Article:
Enterolithiasis in posterior urethral diverticulum: BMJ case
A posterior urethral diverticulum (PUD) may be formed when a part of the terminal rectal stump is left attached to the posterior urethra during fistula ligation in surgery for anorectal malformation (ARM).

A 13-year-old boy presented with the complaints of burning micturition, postvoid dribbling and vague pain in the left lower abdomen for the last 4 months. The child had high ARM and underwent all three stages of surgery (colostomy, transabdominal pull-through procedure and colostomy closure) elsewhere.

On evaluation, the plain X-ray pelvis showed huge, multiple radio-opaque shadows in the region of the bladder (figure 1A). On an ultrasound, these acoustic shadows caused by the stones appeared to be posterior to the bladder and could not be appreciated well in full bladder state. A CT scan further confirmed these radio-opaque shadows to be posterior, but not within the urinary bladder and anterior to the rectum (figure 1B). This raised the suspicion of stones in a PUD.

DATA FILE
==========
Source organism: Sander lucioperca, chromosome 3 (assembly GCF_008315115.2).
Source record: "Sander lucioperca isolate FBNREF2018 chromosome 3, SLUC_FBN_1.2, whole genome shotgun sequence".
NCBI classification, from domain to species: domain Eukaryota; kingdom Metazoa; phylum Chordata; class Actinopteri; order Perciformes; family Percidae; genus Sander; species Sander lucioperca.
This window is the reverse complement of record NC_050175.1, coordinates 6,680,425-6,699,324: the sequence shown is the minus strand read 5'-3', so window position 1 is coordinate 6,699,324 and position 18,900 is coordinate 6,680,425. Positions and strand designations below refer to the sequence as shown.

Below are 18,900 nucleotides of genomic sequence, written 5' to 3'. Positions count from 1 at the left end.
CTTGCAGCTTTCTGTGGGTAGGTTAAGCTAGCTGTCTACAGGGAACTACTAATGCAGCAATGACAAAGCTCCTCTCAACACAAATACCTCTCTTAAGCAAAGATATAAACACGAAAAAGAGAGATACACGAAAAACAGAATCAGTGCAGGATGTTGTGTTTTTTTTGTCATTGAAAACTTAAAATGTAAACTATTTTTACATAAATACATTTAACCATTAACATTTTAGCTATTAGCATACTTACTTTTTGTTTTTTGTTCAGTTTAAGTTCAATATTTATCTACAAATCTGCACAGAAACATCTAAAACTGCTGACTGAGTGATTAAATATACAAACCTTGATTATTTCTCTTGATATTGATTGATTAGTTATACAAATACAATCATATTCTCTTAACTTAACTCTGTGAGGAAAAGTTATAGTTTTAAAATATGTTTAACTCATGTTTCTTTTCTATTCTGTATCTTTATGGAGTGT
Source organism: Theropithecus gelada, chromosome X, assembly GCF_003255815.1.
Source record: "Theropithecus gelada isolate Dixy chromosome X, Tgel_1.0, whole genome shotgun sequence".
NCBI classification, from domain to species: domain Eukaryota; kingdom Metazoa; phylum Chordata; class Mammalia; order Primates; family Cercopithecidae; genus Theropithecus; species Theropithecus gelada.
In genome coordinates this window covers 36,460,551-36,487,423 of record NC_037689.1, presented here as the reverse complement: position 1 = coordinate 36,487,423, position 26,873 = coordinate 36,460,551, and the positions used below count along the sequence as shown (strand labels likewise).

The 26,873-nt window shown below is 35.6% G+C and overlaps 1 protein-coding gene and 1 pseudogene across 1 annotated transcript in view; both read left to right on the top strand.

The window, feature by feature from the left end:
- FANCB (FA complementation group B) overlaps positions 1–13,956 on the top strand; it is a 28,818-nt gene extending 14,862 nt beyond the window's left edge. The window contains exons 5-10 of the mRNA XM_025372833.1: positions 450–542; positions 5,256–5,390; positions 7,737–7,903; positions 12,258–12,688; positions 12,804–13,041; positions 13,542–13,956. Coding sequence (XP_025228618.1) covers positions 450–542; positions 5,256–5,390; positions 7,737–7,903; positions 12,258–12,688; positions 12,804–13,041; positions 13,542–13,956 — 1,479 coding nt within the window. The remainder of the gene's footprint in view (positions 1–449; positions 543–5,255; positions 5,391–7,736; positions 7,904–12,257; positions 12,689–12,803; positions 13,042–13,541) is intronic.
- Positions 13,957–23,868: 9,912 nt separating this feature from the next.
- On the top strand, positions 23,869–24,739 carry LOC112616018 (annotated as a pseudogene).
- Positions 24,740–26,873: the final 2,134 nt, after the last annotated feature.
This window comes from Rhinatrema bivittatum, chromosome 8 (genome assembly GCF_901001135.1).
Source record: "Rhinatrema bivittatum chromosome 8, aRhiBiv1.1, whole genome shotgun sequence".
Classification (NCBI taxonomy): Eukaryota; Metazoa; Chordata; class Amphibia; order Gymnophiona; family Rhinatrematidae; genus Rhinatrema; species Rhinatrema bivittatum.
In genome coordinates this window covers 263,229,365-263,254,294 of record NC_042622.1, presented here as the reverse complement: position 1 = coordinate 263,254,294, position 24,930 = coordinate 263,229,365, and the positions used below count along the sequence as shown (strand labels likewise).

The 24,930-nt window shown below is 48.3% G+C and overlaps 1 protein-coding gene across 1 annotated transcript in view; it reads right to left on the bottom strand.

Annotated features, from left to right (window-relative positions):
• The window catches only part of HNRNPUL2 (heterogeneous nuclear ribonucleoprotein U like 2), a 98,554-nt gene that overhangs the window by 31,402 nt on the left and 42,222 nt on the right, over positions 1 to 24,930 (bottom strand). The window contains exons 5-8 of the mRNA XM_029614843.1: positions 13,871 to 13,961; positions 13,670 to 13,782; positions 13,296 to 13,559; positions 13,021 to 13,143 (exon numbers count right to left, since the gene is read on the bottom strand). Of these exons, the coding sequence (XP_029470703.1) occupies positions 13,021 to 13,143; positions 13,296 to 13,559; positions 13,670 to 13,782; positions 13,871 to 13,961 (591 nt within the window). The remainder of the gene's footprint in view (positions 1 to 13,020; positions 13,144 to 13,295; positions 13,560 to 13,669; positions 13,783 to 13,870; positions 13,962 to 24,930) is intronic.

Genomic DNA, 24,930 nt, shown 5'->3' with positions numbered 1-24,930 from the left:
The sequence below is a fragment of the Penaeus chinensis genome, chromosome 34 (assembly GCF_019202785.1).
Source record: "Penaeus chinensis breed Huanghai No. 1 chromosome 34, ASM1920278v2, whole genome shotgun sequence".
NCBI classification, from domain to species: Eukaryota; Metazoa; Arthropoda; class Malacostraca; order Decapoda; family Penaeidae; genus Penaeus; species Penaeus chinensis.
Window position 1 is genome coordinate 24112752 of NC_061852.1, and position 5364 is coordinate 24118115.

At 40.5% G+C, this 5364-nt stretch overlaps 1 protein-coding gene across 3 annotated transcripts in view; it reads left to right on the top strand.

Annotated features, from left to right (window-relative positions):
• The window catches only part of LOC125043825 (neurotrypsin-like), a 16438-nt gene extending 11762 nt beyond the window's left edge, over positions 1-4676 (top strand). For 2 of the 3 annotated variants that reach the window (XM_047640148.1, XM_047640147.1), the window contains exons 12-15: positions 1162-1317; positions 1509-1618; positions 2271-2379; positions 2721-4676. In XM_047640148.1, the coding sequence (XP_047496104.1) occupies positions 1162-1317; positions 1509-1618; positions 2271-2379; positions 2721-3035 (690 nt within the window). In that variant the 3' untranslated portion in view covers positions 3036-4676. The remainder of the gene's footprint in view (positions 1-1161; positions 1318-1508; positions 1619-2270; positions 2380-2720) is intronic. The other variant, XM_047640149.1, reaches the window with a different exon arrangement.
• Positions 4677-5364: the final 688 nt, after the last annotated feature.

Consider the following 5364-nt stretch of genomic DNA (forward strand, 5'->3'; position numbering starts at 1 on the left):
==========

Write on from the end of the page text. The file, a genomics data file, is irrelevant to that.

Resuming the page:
On pelvic exploration, there were multiple huge stones found in a 5×6 cm rectal mucosal lined cavity. This was located posterior to the bladder but anterior to the rectum and was communicating with the bladder through a fistulous tract. The fistulous tract and the attached dilated rectal stump were excised, and all the stones were removed. There were no signs of urinary or bowel complaints until 6 months of follow-up.

Learning points
• In patients with high anorectal malformation with rectourethral fistula, the fistula should be ligated as close to the urinary tract as possible to prevent the formation of a posterior urethral diverticulum.

• Posterior urethral diverticulum may present with passage of mucus through urethra, repeated urinary tract infections, epididymo-orchitis and rarely with complications like enterolithiasis.

Read in detail here: http://casereports.bmj.com/content/2018/bcr-2018-226274.full
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